Enchanting: Enchanting is always the last professions to see a price drop in materials. Heck, Maelstrom Crystals are still going for 2000g on my server! If you happen to have any pre-Cataclysm rare enchants you should clearly be selling those. Otherwise, enchanters have to get a little clever! Try doing a search on the AH for Uncommon items level 80-85. Buy anything under 20g, disenchant, sell results. At the moment you’ll gross 30-50g per item, which means that you’re probably not going to get rich but you’ll be able to cover your raid costs.
Engineering: If your other profession is a gathering one, the easiest way for engineers to make gold is of course through their electrostatic condenser. (And it’s being buffed in the next patch!) Free Volatile Airs? Okay! Without that option, your best bet is to make pets. Pick two of the new Cataclysm recipes, buy the mats when they are cheap, and list the pets for a couple thousand each.
Inscription: Unlike other professions that can focus on one of their new Cataclysm recipes, Inscriptionists should look to the past. Glyphs made with Lion’s Ink and Jadefire Ink sell at a steady pace and are very inexpensive to make. Keep an eye on Fadeleaf, Khadgar’s Whisper, and Kingsblood on the Auction House. If you are feeling particularly aggressive you can use a mod (I use Auction Profit Master) or a site like WowPopular to figure out which glyphs to make, or just start at the top of the list and make one of everything. I recommend listing glyphs for 12-hour periods so your prices are always relatively fresh.
Jewelcrafting: I almost don’t have to write this bit, as Jewelcrafting is already a gold grab. Do dailies, prospect Elementium, buy recipes, cut gems. Profit! I’ll give you a good tip though: save your uncommon gems for days when they are the JC daily ingredient, and then post ‘em up at 50-100g each. This trick works best if you’re one of those people who log on before leaving the house in the morning.
Leatherworking: Leg armor! Take a look at your server’s auction house and see which of the new epic leg armors have the best prices. These epic pattern are taught by the profession vendors in Twilight Highlands after you open your faction’s major city. The leg enchants are expensive to make, but they currently sell for about a thousand gold on my server. Sell two of these each week and you’ve covered your raiding costs!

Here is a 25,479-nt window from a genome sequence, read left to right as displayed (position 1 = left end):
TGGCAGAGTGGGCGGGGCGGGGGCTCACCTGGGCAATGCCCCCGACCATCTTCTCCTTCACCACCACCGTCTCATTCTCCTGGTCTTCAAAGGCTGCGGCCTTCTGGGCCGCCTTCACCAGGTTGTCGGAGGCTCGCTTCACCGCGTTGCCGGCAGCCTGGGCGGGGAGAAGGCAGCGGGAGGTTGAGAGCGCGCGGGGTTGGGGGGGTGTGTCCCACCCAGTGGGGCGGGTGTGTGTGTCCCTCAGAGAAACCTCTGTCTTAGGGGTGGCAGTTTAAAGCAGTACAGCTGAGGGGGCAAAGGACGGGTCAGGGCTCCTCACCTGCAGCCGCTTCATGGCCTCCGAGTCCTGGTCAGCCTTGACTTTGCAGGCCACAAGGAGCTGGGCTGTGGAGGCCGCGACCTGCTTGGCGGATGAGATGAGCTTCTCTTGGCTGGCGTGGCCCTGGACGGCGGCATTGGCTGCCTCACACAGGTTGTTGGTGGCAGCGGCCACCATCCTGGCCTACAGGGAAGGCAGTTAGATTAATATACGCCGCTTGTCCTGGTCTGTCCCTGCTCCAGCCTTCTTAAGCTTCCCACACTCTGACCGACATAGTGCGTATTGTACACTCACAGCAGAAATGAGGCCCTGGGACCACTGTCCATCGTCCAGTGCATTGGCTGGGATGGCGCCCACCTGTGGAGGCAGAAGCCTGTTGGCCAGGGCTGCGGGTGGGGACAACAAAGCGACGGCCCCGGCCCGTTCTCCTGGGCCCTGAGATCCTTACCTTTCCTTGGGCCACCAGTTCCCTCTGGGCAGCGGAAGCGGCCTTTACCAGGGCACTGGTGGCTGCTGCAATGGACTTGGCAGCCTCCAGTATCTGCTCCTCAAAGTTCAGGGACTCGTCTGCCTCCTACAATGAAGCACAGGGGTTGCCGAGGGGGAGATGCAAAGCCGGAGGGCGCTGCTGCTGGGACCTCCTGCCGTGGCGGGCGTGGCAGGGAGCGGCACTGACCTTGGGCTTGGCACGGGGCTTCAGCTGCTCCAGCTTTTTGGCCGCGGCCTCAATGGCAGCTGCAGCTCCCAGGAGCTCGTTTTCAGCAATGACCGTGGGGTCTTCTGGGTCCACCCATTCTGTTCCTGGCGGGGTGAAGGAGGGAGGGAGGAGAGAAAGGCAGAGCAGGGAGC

Tailoring: Much like Leatherworking, leg enchants are the way to go here. Get the recipe for the Powerful Enchanted Spellthread if nothing else. Again, these sell for about a thousand gold each on my server, so even with the expensive mats you’ll still double your investment.
One caveat: check your auction house before investing in any of these ideas. Something that makes money on my server might be oversaturated on yours!
So I’ve found myself somewhat adrift in-game until December 7th. I made a pretty concerted effort to tie up any loose ends before last week, as I wasn’t sure exactly what would disappear and what would remain in Azeroth Version 4.03a. My alts are leveled to 80, I’ve finished up most of the Northrend and old Azeroth achievements I wanted, and I am trying to resist playing my future new bear druid until her efforts will count towards guild leveling.
Instead I have gone back to my old friend the Auction House. I am kind of a nut for systems and charts and numbers (before WoW I was a shark on the Hollywood Stock Exchange), plus it’s pretty much the only way to make gold that I find palatable. Dailies are tedious, farming is even worse, and while I would like to become one of those players with an efficient crafting assembly line across characters now is not the time. Instead I am trying to stick with what I enjoy, which is buying low and selling high.
In that spirit I decided to buy a month of the Remote Auction House services. It’s $3 for 30 days, and you can use it though the Armory web interface or as an app on your phone (iPhone or Android).
I was quite surprised by the array of functionality available to remote players. I expected to be able to check my sales, of course, but there are also very clear and easy ways to relist items, check your mail, bid again when outbid, and conduct price checks. You can even relist items directly from your mailbox, which isn’t even possible in-game. In conjunction with a basic understanding of the markets and some research tools I can make sure some of my enchants are the lowest priced or respond quickly to a weird afternoon pricing bubble on Illusion Dust.
Plus, I’m not going to lie: I feel like a bit of a big shot, sitting at my desk in the middle of the day looking at supply graphs and pounding the “SELL” button on my phone. I just need a stogy in the corner of my mouth and a secretary to demean and I would be set. I mean sure, all this AH stuff is going to get me fired eventually, but I can always pay my rent in gold and Enchanted Brooms right? Right?!
Thank goodness for level 85 next week, is all I’m sayin’.